Use this URL to cite or link to this record in EThOS: http://ethos.bl.uk/OrderDetails.do?uin=uk.bl.ethos.729305
Title: Water security, droughts and the quantification of their risks to agriculture : a global picture in light of climatic change
Author: Gaupp, Franziska
ISNI:       0000 0004 6494 1061
Awarding Body: University of Oxford
Current Institution: University of Oxford
Date of Award: 2017
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Abstract:
As a consequence of climatic change, climate variability is expected to increase and climate extremes to become more frequent. Rising water and food demand are further exacerbating the risks to global water and food security. The variability but also the spatial inter-connectedness in our globalized world make our systems more vulnerable to shocks and disasters. To sustain the global water and food security, more knowledge about risks, especially risks of simultaneous shocks is needed. This thesis maps and quantifies risks to global water and food security from a water-food-climate perspective. It starts on a global scale looking at water security in major river basins and then concentrates on major food producing regions of three important crops. The thesis explores how storage can buffer inter- and intra-regional hydrological variability. A water balance model is developed and used to find hotspots of water shortages and to identify river basins where more investment in infrastructure is needed to improve and sustain water security. Looking at food security, global wheat, maize and soybean breadbaskets are identified and used to estimate risks of simultaneous production shocks. Focusing on wheat, I apply different copula approaches to model joint risks of low yields. It is shown quantitatively that (i) it is important to include spatial dependencies in risks studies and that (ii) inter-regional risk pooling could decrease post-disaster liabilities of governments and international organizations. The last part of the thesis focuses on climate impacts on food production. Relevant climate variables for crop growth in the breadbaskets are identified and joint climate risks are estimated using regular vine copulas. It is shown that so far, only wheat has experienced an increase in simultaneous climate risks. In maize and soybean production regions, positive and negative climate risk changes are offsetting each other on a global scale. Looking at future projections, however, it is shown that under a 1.5 and 2 °C global mean warming, simultaneous climate risks increase for all three crops, especially for maize where the return periods of all five breadbaskets experiencing climate risks decrease from 16 to every second year. The findings of this thesis can inform policy makers, businesses and international organizations about risks to global water and food security resulting from climate variability and extremes. It indicates where policies and infrastructure investments are needed to maintain water security, it can assist in building inter-governmental risk pooling schemes and contribute to current climate policy discussions.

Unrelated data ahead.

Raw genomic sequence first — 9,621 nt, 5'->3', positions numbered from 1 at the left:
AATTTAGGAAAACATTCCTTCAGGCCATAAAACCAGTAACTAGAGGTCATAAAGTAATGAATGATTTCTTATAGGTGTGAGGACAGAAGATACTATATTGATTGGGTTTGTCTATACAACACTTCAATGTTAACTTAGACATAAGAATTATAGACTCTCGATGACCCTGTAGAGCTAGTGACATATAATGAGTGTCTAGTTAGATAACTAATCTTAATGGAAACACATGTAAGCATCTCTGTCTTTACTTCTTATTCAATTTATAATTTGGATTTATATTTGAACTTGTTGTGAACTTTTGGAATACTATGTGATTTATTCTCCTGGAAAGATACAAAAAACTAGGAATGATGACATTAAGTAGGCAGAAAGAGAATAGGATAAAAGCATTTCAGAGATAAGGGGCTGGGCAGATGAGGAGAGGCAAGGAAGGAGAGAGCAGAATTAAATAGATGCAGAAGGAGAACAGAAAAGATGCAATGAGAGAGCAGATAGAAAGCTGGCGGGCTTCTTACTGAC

Supervisor: Hall, Jim ; Dadson, Simon Sponsor: Not available
Qualification Name: Thesis (Ph.D.) Qualification Level: Doctoral
EThOS ID: uk.bl.ethos.729305  DOI: Not available
Keywords: Water security ; Agricultural risks
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